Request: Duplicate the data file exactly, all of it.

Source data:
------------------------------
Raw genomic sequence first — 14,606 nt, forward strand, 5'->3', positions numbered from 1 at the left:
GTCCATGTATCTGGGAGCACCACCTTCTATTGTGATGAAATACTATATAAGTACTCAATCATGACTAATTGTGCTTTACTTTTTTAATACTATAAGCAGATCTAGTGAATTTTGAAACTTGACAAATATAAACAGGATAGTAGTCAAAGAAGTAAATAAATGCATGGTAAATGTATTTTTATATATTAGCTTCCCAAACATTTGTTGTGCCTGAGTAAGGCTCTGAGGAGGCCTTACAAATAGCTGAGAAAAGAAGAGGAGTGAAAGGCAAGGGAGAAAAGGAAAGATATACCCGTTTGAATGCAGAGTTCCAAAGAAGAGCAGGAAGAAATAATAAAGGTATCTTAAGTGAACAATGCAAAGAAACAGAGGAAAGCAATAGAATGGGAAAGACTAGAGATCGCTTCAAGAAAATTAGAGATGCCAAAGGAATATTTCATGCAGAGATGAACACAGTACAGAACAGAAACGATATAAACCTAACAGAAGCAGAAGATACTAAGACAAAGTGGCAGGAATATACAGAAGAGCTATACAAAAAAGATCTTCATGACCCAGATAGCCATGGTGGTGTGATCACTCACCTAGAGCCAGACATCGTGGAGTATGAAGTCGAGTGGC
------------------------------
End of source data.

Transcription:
Raw genomic sequence first — 14,606 nt, forward strand, 5'->3', positions numbered from 1 at the left:
GTCCATGTATCTGGGAGCACCACCTTCTATTGTGATGAAATACTATATAAGTACTCAATCATGACTAATTGTGCTTTACTTTTTTAATACTATAAGCAGATCTAGTGAATTTTGAAACTTGACAAATATAAACAGGATAGTAGTCAAAGAAGTAAATAAATGCATGGTAAATGTATTTTTATATATTAGCTTCCCAAACATTTGTTGTGCCTGAGTAAGGCTCTGAGGAGGCCTTACAAATAGCTGAGAAAAGAAGAGGAGTGAAAGGCAAGGGAGAAAAGGAAAGATATACCCGTTTGAATGCAGAGTTCCAAAGAAGAGCAGGAAGAAATAATAAAGGTATCTTAAGTGAACAATGCAAAGAAACAGAGGAAAGCAATAGAATGGGAAAGACTAGAGATCGCTTCAAGAAAATTAGAGATGCCAAAGGAATATTTCATGCAGAGATGAACACAGTACAGAACAGAAACGATATAAACCTAACAGAAGCAGAAGATACTAAGACAAAGTGGCAGGAATATACAGAAGAGCTATACAAAAAAGATCTTCATGACCCAGATAGCCATGGTGGTGTGATCACTCACCTAGAGCCAGACATCGTGGAGTATGAAGTCGAGTGGC